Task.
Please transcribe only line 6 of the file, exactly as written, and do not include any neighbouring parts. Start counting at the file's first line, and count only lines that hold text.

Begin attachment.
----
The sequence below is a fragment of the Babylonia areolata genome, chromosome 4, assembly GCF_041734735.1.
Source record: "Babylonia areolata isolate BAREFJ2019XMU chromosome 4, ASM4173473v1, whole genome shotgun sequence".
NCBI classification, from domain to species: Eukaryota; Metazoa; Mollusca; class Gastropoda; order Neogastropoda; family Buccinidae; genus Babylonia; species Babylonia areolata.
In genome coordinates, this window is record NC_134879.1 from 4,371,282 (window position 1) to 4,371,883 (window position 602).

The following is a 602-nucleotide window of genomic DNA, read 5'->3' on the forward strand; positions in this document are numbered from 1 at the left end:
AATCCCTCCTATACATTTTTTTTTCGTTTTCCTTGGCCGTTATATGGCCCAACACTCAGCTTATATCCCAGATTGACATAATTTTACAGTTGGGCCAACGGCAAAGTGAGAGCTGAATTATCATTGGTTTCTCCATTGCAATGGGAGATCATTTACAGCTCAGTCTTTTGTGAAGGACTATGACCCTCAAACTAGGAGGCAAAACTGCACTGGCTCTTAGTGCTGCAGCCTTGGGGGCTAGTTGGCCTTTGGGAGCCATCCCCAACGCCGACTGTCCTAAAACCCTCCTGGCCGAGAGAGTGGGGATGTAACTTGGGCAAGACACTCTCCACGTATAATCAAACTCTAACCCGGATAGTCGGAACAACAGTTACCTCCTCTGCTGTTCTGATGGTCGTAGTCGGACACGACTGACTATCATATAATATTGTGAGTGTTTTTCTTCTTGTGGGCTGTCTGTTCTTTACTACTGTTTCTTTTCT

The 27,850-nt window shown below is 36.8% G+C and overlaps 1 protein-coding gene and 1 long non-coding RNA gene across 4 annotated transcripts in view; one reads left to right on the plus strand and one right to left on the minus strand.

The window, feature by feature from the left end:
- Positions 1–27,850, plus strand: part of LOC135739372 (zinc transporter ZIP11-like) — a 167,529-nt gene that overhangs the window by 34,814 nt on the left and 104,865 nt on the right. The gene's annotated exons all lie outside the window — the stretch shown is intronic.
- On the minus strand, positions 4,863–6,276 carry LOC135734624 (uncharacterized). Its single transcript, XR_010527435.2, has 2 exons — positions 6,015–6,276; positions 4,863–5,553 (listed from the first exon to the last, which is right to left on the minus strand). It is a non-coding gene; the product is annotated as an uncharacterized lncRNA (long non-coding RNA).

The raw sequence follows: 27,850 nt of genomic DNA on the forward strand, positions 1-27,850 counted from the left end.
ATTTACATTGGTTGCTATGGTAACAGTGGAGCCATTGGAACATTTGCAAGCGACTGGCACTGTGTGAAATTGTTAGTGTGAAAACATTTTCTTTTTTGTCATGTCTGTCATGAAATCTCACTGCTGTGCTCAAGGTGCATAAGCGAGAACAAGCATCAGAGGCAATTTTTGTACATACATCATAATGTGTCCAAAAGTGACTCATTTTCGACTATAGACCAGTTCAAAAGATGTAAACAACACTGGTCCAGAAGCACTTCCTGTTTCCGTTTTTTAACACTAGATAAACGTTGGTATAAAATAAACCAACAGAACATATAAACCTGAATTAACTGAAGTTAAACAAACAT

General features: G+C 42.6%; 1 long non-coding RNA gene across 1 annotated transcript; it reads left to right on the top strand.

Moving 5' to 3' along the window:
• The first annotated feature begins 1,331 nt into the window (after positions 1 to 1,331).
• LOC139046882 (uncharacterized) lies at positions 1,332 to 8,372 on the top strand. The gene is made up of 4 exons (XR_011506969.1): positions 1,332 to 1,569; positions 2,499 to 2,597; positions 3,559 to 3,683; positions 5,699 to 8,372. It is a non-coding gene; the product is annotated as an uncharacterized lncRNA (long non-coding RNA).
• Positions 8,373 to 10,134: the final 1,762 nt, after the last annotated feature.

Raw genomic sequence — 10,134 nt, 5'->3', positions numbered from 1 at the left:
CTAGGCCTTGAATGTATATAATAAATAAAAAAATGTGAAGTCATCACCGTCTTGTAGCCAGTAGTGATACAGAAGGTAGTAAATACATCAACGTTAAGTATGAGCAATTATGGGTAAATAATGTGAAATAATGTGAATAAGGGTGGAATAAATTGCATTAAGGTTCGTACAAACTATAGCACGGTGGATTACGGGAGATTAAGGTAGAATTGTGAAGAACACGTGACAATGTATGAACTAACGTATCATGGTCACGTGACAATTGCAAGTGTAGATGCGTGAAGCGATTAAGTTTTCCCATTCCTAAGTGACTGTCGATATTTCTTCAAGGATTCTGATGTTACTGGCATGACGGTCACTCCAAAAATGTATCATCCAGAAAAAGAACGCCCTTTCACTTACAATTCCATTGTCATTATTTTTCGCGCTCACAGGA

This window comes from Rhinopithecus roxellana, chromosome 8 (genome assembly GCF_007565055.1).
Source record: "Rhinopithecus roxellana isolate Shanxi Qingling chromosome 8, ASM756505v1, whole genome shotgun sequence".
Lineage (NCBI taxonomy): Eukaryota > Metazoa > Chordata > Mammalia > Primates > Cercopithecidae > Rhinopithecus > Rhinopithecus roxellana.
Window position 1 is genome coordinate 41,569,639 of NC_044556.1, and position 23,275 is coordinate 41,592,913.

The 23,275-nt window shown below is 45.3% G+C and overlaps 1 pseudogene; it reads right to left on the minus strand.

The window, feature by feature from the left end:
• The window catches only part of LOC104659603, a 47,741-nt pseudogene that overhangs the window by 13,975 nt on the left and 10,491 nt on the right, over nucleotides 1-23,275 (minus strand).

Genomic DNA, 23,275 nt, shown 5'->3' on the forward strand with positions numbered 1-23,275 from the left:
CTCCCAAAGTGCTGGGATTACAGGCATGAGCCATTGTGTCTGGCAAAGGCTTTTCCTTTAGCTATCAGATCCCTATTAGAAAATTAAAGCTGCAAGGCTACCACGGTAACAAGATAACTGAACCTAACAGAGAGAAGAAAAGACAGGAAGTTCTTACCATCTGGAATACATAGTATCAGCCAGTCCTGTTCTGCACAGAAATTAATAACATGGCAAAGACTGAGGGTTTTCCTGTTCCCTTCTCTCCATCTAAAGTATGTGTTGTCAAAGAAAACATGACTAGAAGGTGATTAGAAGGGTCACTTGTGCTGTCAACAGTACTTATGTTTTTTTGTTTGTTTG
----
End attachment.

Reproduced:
AATCCCTCCTATACATTTTTTTTTCGTTTTCCTTGGCCGTTATATGGCCCAACACTCAGCTTATATCCCAGATTGACATAATTTTACAGTTGGGCCAACGGCAAAGTGAGAGCTGAATTATCATTGGTTTCTCCATTGCAATGGGAGATCATTTACAGCTCAGTCTTTTGTGAAGGACTATGACCCTCAAACTAGGAGGCAAAACTGCACTGGCTCTTAGTGCTGCAGCCTTGGGGGCTAGTTGGCCTTTGGGAGCCATCCCCAACGCCGACTGTCCTAAAACCCTCCTGGCCGAGAGAGTGGGGATGTAACTTGGGCAAGACACTCTCCACGTATAATCAAACTCTAACCCGGATAGTCGGAACAACAGTTACCTCCTCTGCTGTTCTGATGGTCGTAGTCGGACACGACTGACTATCATATAATATTGTGAGTGTTTTTCTTCTTGTGGGCTGTCTGTTCTTTACTACTGTTTCTTTTCT